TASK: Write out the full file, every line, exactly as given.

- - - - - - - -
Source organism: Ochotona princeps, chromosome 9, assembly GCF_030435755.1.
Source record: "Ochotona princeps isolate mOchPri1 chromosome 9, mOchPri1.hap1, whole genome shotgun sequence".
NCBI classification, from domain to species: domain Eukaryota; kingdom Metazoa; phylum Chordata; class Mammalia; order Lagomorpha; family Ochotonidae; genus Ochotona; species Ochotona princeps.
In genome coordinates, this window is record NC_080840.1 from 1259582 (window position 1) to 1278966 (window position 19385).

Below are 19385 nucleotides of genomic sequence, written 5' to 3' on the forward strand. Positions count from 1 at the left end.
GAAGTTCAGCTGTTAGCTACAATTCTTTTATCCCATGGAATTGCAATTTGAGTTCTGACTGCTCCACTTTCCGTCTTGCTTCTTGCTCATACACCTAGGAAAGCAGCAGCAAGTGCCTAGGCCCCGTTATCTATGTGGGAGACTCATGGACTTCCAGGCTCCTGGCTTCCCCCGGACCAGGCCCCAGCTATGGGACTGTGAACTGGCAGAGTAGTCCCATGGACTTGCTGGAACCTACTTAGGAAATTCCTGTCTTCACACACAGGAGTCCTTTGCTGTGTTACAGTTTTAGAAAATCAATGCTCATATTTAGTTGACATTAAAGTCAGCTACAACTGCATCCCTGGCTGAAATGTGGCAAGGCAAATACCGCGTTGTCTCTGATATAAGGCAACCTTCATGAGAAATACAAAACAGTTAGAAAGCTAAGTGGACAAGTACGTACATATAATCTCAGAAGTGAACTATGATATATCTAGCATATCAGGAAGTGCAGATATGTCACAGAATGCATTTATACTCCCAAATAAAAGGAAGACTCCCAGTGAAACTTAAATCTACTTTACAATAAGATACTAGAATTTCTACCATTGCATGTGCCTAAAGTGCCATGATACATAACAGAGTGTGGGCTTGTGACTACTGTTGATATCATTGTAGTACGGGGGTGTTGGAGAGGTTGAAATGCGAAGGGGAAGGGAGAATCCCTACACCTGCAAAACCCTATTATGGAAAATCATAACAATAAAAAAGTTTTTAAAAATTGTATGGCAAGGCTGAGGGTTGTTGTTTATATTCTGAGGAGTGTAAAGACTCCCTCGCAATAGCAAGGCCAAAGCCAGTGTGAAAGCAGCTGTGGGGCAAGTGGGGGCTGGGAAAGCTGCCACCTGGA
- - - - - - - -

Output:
Source organism: Ochotona princeps, chromosome 9, assembly GCF_030435755.1.
Source record: "Ochotona princeps isolate mOchPri1 chromosome 9, mOchPri1.hap1, whole genome shotgun sequence".
NCBI classification, from domain to species: domain Eukaryota; kingdom Metazoa; phylum Chordata; class Mammalia; order Lagomorpha; family Ochotonidae; genus Ochotona; species Ochotona princeps.
In genome coordinates, this window is record NC_080840.1 from 1259582 (window position 1) to 1278966 (window position 19385).

Below are 19385 nucleotides of genomic sequence, written 5' to 3' on the forward strand. Positions count from 1 at the left end.
GAAGTTCAGCTGTTAGCTACAATTCTTTTATCCCATGGAATTGCAATTTGAGTTCTGACTGCTCCACTTTCCGTCTTGCTTCTTGCTCATACACCTAGGAAAGCAGCAGCAAGTGCCTAGGCCCCGTTATCTATGTGGGAGACTCATGGACTTCCAGGCTCCTGGCTTCCCCCGGACCAGGCCCCAGCTATGGGACTGTGAACTGGCAGAGTAGTCCCATGGACTTGCTGGAACCTACTTAGGAAATTCCTGTCTTCACACACAGGAGTCCTTTGCTGTGTTACAGTTTTAGAAAATCAATGCTCATATTTAGTTGACATTAAAGTCAGCTACAACTGCATCCCTGGCTGAAATGTGGCAAGGCAAATACCGCGTTGTCTCTGATATAAGGCAACCTTCATGAGAAATACAAAACAGTTAGAAAGCTAAGTGGACAAGTACGTACATATAATCTCAGAAGTGAACTATGATATATCTAGCATATCAGGAAGTGCAGATATGTCACAGAATGCATTTATACTCCCAAATAAAAGGAAGACTCCCAGTGAAACTTAAATCTACTTTACAATAAGATACTAGAATTTCTACCATTGCATGTGCCTAAAGTGCCATGATACATAACAGAGTGTGGGCTTGTGACTACTGTTGATATCATTGTAGTACGGGGGTGTTGGAGAGGTTGAAATGCGAAGGGGAAGGGAGAATCCCTACACCTGCAAAACCCTATTATGGAAAATCATAACAATAAAAAAGTTTTTAAAAATTGTATGGCAAGGCTGAGGGTTGTTGTTTATATTCTGAGGAGTGTAAAGACTCCCTCGCAATAGCAAGGCCAAAGCCAGTGTGAAAGCAGCTGTGGGGCAAGTGGGGGCTGGGAAAGCTGCCACCTGGA